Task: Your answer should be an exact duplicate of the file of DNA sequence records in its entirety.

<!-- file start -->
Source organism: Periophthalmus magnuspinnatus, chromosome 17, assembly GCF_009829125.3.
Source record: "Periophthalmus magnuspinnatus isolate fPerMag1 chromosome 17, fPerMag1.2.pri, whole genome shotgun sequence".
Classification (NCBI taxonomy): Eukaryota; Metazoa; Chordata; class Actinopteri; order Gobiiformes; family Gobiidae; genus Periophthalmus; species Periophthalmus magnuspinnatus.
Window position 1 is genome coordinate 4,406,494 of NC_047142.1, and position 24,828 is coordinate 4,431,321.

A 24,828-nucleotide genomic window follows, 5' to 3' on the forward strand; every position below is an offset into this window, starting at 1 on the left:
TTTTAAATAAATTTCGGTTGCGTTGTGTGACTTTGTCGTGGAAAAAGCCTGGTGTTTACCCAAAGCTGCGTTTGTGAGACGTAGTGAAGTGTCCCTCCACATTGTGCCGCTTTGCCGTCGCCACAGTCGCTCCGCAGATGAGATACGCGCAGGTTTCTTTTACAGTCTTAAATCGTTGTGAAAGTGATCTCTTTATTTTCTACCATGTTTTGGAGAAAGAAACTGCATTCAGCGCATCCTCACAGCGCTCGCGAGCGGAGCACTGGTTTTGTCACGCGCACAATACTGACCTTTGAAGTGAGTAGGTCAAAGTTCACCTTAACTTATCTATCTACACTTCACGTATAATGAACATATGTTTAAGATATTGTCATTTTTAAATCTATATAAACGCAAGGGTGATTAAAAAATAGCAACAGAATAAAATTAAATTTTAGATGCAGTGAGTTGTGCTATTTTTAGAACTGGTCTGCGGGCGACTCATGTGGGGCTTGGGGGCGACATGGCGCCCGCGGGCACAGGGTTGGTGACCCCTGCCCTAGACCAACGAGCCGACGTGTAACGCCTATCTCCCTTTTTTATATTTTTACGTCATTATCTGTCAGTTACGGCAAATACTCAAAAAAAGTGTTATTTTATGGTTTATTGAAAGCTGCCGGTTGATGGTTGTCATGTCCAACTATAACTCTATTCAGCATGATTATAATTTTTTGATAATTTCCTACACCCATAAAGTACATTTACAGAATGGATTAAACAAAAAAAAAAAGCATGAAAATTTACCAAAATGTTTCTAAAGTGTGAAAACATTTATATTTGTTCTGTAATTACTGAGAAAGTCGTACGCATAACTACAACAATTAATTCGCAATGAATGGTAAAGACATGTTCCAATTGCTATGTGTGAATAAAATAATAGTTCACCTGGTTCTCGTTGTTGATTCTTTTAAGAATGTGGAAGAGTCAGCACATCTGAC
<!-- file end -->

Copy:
Source organism: Periophthalmus magnuspinnatus, chromosome 17, assembly GCF_009829125.3.
Source record: "Periophthalmus magnuspinnatus isolate fPerMag1 chromosome 17, fPerMag1.2.pri, whole genome shotgun sequence".
Classification (NCBI taxonomy): Eukaryota; Metazoa; Chordata; class Actinopteri; order Gobiiformes; family Gobiidae; genus Periophthalmus; species Periophthalmus magnuspinnatus.
Window position 1 is genome coordinate 4,406,494 of NC_047142.1, and position 24,828 is coordinate 4,431,321.

A 24,828-nucleotide genomic window follows, 5' to 3' on the forward strand; every position below is an offset into this window, starting at 1 on the left:
TTTTAAATAAATTTCGGTTGCGTTGTGTGACTTTGTCGTGGAAAAAGCCTGGTGTTTACCCAAAGCTGCGTTTGTGAGACGTAGTGAAGTGTCCCTCCACATTGTGCCGCTTTGCCGTCGCCACAGTCGCTCCGCAGATGAGATACGCGCAGGTTTCTTTTACAGTCTTAAATCGTTGTGAAAGTGATCTCTTTATTTTCTACCATGTTTTGGAGAAAGAAACTGCATTCAGCGCATCCTCACAGCGCTCGCGAGCGGAGCACTGGTTTTGTCACGCGCACAATACTGACCTTTGAAGTGAGTAGGTCAAAGTTCACCTTAACTTATCTATCTACACTTCACGTATAATGAACATATGTTTAAGATATTGTCATTTTTAAATCTATATAAACGCAAGGGTGATTAAAAAATAGCAACAGAATAAAATTAAATTTTAGATGCAGTGAGTTGTGCTATTTTTAGAACTGGTCTGCGGGCGACTCATGTGGGGCTTGGGGGCGACATGGCGCCCGCGGGCACAGGGTTGGTGACCCCTGCCCTAGACCAACGAGCCGACGTGTAACGCCTATCTCCCTTTTTTATATTTTTACGTCATTATCTGTCAGTTACGGCAAATACTCAAAAAAAGTGTTATTTTATGGTTTATTGAAAGCTGCCGGTTGATGGTTGTCATGTCCAACTATAACTCTATTCAGCATGATTATAATTTTTTGATAATTTCCTACACCCATAAAGTACATTTACAGAATGGATTAAACAAAAAAAAAAAGCATGAAAATTTACCAAAATGTTTCTAAAGTGTGAAAACATTTATATTTGTTCTGTAATTACTGAGAAAGTCGTACGCATAACTACAACAATTAATTCGCAATGAATGGTAAAGACATGTTCCAATTGCTATGTGTGAATAAAATAATAGTTCACCTGGTTCTCGTTGTTGATTCTTTTAAGAATGTGGAAGAGTCAGCACATCTGAC